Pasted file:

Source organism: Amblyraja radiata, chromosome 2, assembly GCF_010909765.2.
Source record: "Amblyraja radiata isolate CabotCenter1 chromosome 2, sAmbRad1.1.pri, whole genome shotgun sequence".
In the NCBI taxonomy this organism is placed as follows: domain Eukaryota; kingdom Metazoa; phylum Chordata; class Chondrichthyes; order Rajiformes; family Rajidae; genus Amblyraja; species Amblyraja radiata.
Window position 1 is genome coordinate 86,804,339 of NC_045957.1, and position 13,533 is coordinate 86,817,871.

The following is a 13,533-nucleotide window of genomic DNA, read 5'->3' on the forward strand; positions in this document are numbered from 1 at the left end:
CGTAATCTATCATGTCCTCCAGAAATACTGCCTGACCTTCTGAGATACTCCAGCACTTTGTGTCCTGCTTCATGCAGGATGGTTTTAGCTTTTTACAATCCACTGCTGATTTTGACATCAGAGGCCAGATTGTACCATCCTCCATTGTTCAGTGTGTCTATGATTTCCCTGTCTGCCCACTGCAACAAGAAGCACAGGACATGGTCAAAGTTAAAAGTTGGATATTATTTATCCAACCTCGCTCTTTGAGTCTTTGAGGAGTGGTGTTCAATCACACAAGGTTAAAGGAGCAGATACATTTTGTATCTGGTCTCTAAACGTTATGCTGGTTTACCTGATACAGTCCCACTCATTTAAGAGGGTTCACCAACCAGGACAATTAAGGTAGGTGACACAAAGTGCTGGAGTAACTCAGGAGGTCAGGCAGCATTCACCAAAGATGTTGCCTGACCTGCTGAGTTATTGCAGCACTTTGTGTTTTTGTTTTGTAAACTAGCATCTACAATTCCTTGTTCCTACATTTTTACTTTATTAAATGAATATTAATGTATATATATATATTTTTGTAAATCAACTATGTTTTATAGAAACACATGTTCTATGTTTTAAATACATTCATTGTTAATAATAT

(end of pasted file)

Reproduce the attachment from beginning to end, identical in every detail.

Source organism: Amblyraja radiata, chromosome 2, assembly GCF_010909765.2.
Source record: "Amblyraja radiata isolate CabotCenter1 chromosome 2, sAmbRad1.1.pri, whole genome shotgun sequence".
In the NCBI taxonomy this organism is placed as follows: domain Eukaryota; kingdom Metazoa; phylum Chordata; class Chondrichthyes; order Rajiformes; family Rajidae; genus Amblyraja; species Amblyraja radiata.
Window position 1 is genome coordinate 86,804,339 of NC_045957.1, and position 13,533 is coordinate 86,817,871.

The following is a 13,533-nucleotide window of genomic DNA, read 5'->3' on the forward strand; positions in this document are numbered from 1 at the left end:
CGTAATCTATCATGTCCTCCAGAAATACTGCCTGACCTTCTGAGATACTCCAGCACTTTGTGTCCTGCTTCATGCAGGATGGTTTTAGCTTTTTACAATCCACTGCTGATTTTGACATCAGAGGCCAGATTGTACCATCCTCCATTGTTCAGTGTGTCTATGATTTCCCTGTCTGCCCACTGCAACAAGAAGCACAGGACATGGTCAAAGTTAAAAGTTGGATATTATTTATCCAACCTCGCTCTTTGAGTCTTTGAGGAGTGGTGTTCAATCACACAAGGTTAAAGGAGCAGATACATTTTGTATCTGGTCTCTAAACGTTATGCTGGTTTACCTGATACAGTCCCACTCATTTAAGAGGGTTCACCAACCAGGACAATTAAGGTAGGTGACACAAAGTGCTGGAGTAACTCAGGAGGTCAGGCAGCATTCACCAAAGATGTTGCCTGACCTGCTGAGTTATTGCAGCACTTTGTGTTTTTGTTTTGTAAACTAGCATCTACAATTCCTTGTTCCTACATTTTTACTTTATTAAATGAATATTAATGTATATATATATATTTTTGTAAATCAACTATGTTTTATAGAAACACATGTTCTATGTTTTAAATACATTCATTGTTAATAATAT